If you were a child of the MTV generation, no doubt you popped the collar on your pastel colored blazer, rocked a mullet and dreamed of cruising down the street and picking up girls in your Ferrari Testarossa - just like the guys on Miami Vice. Now, if you've got the cash, that dream can become a reality come this weekend's Mecum auction at Monterey Car Week on California's coast.
In the hit show, Det. James "Sonny" Crockett (played by Don Johnson) and his partner Det. Ricardo Tubbs (Philip Michael Thomas) were undercover narcotics investigators posing as high-level drug dealers in sexy, violent, cocaine-soaked Miami, Florida. After the dramatic and untimely destruction of his Daytona Spyder, and a fair amount of complaining to boss, Lieutenant Martin Castillo (Edward James Olmos), Crockett's character landed the famed Testarossa in an effort to keep up his appearance as a monies crook. The car proved an immediate hit among fans and a stroke of marketing genius for both the show's producers and Marnelle, Italy-based Ferrari.
But its introduction initially was less a calculated marketing move than it was the result of a TK Enzo Ferrari's having a serious bone to pick with Hollywood. As the story goes, Ferrari was incensed that the ride portrayed as a Daytona Spyder actually was a mocked-up Corvette. From a producer's standpoint, such mockups made financial sense, considering that a genuine Testarossa commanded a price tag of $181,000 in 1986, compared to $35,000 for the Spyder. But when Enzo Ferrari himself insists upon you using the genuine article, you do it.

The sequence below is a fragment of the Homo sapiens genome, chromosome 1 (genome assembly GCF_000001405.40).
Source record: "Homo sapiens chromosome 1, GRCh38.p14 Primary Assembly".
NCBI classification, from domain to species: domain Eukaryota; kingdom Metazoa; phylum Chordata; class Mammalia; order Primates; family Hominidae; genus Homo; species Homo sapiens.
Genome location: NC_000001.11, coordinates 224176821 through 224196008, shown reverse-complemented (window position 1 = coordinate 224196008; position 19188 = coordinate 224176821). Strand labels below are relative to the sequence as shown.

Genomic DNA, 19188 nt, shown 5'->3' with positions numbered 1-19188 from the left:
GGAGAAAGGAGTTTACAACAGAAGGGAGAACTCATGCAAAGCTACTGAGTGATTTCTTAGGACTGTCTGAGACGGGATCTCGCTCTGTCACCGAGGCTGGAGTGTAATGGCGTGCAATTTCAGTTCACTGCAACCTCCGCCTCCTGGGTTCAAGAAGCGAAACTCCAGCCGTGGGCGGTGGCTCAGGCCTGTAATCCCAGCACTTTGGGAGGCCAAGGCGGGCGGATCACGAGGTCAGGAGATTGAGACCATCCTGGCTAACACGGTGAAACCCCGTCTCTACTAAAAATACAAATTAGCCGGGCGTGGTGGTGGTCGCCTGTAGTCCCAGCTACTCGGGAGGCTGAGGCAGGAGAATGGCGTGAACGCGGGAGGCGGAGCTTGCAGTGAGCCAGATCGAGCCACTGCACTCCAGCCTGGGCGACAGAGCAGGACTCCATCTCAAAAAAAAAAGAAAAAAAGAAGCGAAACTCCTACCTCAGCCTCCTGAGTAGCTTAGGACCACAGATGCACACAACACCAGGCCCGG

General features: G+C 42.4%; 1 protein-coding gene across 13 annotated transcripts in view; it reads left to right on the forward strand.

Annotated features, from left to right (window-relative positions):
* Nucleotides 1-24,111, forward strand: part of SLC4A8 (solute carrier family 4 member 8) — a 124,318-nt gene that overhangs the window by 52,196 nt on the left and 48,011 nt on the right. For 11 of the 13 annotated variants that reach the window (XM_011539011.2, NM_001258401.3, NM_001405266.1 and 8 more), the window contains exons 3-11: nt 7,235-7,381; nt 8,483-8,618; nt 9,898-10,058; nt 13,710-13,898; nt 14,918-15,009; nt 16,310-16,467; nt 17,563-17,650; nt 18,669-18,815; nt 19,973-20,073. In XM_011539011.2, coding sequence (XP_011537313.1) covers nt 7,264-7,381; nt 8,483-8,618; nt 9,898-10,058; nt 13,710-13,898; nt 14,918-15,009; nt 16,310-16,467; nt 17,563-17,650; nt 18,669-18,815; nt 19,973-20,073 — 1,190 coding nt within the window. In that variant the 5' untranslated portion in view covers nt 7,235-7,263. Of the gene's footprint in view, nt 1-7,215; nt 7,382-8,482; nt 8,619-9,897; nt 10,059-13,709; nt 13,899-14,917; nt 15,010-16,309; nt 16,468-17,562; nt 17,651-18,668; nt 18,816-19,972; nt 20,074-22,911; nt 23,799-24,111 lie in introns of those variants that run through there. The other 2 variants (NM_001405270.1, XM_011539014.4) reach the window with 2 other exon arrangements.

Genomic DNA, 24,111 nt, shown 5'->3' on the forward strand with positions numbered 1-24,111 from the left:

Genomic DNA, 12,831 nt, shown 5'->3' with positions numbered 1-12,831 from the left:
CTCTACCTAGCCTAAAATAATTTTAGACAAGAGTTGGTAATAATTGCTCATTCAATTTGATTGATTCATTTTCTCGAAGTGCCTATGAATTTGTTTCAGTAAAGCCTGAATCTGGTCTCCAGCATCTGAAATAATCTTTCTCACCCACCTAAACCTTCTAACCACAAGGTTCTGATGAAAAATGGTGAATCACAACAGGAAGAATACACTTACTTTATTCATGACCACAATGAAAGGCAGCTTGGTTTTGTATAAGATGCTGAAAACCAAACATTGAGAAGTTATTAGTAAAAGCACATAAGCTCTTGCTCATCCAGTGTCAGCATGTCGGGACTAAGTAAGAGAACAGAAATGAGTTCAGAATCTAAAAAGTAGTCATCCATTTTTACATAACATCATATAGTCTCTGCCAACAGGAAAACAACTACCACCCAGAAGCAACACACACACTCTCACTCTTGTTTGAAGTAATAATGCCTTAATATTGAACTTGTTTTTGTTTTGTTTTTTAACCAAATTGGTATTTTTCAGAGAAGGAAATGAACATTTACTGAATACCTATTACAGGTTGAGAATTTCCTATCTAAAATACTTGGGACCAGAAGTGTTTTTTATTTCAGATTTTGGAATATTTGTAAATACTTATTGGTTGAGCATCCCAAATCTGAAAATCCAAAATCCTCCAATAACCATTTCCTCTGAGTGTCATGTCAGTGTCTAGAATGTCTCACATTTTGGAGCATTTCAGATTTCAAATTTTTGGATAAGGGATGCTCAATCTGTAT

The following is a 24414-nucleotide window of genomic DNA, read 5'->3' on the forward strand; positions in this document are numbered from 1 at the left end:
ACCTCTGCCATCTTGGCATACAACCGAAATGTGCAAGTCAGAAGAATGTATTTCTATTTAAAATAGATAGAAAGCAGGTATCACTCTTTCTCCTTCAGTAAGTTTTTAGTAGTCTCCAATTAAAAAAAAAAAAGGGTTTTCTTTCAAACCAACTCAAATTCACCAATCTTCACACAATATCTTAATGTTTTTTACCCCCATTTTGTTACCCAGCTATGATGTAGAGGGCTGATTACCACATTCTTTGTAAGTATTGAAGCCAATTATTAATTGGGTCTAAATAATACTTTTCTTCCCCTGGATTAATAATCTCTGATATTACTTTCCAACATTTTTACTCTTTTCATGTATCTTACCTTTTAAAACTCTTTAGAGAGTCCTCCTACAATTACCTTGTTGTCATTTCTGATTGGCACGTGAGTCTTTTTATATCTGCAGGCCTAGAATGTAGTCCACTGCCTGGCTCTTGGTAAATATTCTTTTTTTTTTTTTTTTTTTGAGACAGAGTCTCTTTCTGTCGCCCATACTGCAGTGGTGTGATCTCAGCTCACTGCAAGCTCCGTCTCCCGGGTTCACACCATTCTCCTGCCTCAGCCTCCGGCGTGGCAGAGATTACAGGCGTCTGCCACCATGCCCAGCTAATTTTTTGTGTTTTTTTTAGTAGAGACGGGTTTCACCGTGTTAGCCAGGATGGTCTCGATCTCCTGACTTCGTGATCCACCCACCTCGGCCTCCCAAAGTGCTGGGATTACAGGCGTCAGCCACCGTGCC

Of course, with a car like that, you've got to take a few precautions. That's why in many of the more dramatic car chase scenes, the "Testarossa" you see is actually a DeTomaso Pantera with a Testarossa body kit. Thanks to its mocked-up stunt double, Crockett's famed Testarossa, hidden away in storage since the show's run ended in 1989, survives today. It boasts a 4.9-liter, 390-horsepowe flat-12 engine paired with a five-speed gated manual gearbox. It recently underwent an $8,000 engine-out service and reportedly has just 16,124 miles on the odometer. It sports cream-colored interior and a period-accurate car phone.
If you'd like to drive home the famed TV car that once graced posters on your teen bedroom wall, don your Wayfarers and head to the Hyatt Regence Monterey Hotel and Spa August 13-15. But be ready to fork out a pretty penny, as this iconic '80s ride could fetch upward of $1 million. In the meantime, let's see your '80s car pics. Post them on the E3 Spark Plugs Facebook Fan Page.